photo of doctor taking notes during patient exam

Older people can face a lot of challenges when they need to see a doctor or go to a hospital. Your primary care doctor can guide you through the sometimes confusing health care system, acting as a first responder, detective, partner, and advocate to keep you healthy.

Doctors can be specialists in more than 100 different fields, with skills in treating specific diseases in every organ of your body. For instance, you or a loved one may need a cardiologist for heart problems, an endocrinologist to treat diabetes, or an orthopedist for a knee or hip replacement. A primary care doctor focuses on you as a whole instead of one specific area. 

What Does a Primary Care Doctor Do for Older Adults? 

Your primary care doctor, sometimes known as your family doctor, can stay on top of all those ongoing conditions and create a game plan with your other doctors, caregivers, and therapists. They can also work with you to decide on the goals for your long-term health and well-being.

Primary care providers (PCPs) are doctors who can treat you throughout your life. They may even have a long-term, trusting relationship with several generations of a family. Older adults reach out to their primary doctor for routine health care needs. And they are usually the first call you make when something just isn’t feeling right. Some of the services they provide include:

  • Annual checkups
  • Preventive care 
  • Blood tests
  • Vaccines, like yearly flu shots
  • Diagnosing and managing chronic conditions like high blood pressure and diabetes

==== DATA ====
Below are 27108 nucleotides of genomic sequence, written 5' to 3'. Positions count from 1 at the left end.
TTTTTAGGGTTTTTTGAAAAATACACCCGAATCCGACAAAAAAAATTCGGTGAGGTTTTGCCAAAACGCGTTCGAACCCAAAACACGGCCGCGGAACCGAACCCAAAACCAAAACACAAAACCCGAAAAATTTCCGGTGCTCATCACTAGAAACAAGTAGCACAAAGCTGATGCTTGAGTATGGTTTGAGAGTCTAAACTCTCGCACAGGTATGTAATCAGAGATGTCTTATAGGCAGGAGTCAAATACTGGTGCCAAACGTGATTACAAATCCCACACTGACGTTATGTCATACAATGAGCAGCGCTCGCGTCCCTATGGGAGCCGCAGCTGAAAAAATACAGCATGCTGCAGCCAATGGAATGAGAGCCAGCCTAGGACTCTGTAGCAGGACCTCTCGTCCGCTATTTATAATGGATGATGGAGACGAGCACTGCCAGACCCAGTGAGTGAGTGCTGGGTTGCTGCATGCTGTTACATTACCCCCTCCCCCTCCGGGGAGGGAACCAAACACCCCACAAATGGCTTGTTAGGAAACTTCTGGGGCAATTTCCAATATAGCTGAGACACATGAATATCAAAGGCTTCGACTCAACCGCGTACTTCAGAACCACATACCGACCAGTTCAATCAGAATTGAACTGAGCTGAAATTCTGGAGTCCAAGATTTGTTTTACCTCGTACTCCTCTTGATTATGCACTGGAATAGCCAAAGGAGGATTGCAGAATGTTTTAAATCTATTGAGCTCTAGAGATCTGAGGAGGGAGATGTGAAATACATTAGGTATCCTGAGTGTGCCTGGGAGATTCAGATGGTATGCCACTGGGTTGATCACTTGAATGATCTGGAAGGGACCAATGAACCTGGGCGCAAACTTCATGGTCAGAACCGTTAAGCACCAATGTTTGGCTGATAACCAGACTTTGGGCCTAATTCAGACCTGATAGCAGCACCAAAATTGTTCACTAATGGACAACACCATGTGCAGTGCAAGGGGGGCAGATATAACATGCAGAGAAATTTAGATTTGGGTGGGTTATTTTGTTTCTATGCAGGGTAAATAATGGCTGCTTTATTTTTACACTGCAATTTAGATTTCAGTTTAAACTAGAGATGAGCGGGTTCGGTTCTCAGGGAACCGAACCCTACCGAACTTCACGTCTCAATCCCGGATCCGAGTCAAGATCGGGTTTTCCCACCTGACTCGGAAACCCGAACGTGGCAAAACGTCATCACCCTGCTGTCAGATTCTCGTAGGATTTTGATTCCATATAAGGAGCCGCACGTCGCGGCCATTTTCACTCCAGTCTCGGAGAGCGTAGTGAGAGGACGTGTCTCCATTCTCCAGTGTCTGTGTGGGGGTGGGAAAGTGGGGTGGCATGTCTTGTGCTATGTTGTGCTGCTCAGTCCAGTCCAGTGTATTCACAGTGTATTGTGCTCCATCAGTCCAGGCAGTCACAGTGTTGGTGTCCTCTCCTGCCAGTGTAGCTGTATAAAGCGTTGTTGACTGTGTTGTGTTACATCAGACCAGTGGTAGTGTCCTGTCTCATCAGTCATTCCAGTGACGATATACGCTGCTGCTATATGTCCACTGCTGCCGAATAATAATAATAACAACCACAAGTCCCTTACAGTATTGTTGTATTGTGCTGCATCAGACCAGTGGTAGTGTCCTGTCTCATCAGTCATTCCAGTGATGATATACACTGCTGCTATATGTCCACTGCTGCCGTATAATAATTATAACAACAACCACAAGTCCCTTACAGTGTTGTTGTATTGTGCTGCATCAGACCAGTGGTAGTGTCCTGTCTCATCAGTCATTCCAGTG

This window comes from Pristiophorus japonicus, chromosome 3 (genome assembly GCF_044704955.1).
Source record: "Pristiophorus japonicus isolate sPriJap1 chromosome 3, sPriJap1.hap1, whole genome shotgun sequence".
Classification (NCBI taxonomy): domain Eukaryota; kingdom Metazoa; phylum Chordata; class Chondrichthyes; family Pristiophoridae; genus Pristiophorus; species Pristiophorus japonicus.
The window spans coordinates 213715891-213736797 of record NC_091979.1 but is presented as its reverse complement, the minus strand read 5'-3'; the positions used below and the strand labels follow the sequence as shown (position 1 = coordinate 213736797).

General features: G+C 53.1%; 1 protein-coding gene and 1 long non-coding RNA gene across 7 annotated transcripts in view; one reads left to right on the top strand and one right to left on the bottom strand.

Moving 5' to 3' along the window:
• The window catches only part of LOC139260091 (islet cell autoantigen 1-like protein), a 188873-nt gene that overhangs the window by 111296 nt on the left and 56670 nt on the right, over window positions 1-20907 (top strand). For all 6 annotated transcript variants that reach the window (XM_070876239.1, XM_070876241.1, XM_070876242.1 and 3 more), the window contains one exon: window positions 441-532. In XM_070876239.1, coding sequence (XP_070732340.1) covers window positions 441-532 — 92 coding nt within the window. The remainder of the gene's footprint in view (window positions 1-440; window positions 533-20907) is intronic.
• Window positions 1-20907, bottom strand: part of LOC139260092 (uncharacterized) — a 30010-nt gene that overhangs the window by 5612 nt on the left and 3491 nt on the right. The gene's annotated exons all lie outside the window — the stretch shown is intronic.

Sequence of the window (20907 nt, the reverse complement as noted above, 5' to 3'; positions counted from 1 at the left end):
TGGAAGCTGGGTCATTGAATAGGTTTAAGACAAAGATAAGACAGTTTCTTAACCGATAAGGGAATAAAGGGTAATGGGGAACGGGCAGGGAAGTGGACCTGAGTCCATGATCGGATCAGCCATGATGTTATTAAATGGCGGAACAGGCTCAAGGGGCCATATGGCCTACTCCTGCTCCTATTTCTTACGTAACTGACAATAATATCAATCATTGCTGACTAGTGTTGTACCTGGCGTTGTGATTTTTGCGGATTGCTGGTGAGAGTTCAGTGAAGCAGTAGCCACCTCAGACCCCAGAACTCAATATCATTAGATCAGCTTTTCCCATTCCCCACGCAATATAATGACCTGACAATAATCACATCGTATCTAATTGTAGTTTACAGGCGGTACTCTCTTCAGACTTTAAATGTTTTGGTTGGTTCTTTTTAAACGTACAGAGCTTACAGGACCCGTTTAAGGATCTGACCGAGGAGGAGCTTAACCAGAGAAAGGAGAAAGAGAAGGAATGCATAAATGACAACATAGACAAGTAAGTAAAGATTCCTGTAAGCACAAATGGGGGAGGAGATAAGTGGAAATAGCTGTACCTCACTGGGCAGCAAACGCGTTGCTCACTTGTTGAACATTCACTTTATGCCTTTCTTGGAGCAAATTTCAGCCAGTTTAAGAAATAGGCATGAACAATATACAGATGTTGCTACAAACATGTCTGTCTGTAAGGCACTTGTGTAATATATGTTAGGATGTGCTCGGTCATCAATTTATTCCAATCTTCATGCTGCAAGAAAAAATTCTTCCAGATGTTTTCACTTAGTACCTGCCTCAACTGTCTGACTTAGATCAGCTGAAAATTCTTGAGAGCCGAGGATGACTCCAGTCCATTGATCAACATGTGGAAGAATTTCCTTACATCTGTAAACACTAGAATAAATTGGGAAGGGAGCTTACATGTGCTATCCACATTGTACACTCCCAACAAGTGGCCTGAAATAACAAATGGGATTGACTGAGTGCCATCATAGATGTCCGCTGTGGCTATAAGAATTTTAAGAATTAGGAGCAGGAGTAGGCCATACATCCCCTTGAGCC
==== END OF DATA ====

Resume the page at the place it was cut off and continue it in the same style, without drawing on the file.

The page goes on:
What Can I Expect in My Annual Physical Exam?

A thorough physical exam is a head-to-toe checkup of your body and a quick, skillful evaluation of your mental and emotional well-being. This checkup, usually once a year, is also an important time to share your questions and concerns.

The doctor will measure vital signs such as:

  • Temperature
  • Blood pressure
  • Heart rate
  • Examine your eyes, ears, nose, and throat
  • Look at your skin for lesions or anything abnormal
  • Examine your body to check for lumps or changes 
  • Check your reflexes
  • Use a stethoscope to listen to your heart, lungs, and bowels 

Better Care, Better Health, Lower Costs 

An open and honest relationship with your primary care doctor can keep you healthier. People who regularly see this important caregiver also have lower health care costs. Many of these doctors focus a lot on preventive care, so some problems can be detected and treated before they become serious.

When you have an annual exam, your primary care doctor may:

  • Find conditions that need treatment
  • Find you have risk factors for a disease
  • Advise you when to get follow-up and preventive care

And there are important diagnoses that don’t involve a test or an X-ray, but more a knowledge of what is “normal” for you. Your doctor also knows that personal issues such as a social or economic crisis can affect your health. 

Finding a Primary Caregiver Wherever You Are

When you’re sick, you want to feel better quickly. You can often reach out to primary caregivers in many different physical settings, whether that is a doctor’s office, within a hospital, a long-term care facility, in your own home, via a video call (telemedicine), or in a community setting, like a public health clinic. 

Communication Is Key 

Being comfortable talking with your doctor may be one of the most important ways you can stay healthy. If your doctor knows your habits, your values, and your family situation, they can help you make decisions about your care, whether they are simple or serious.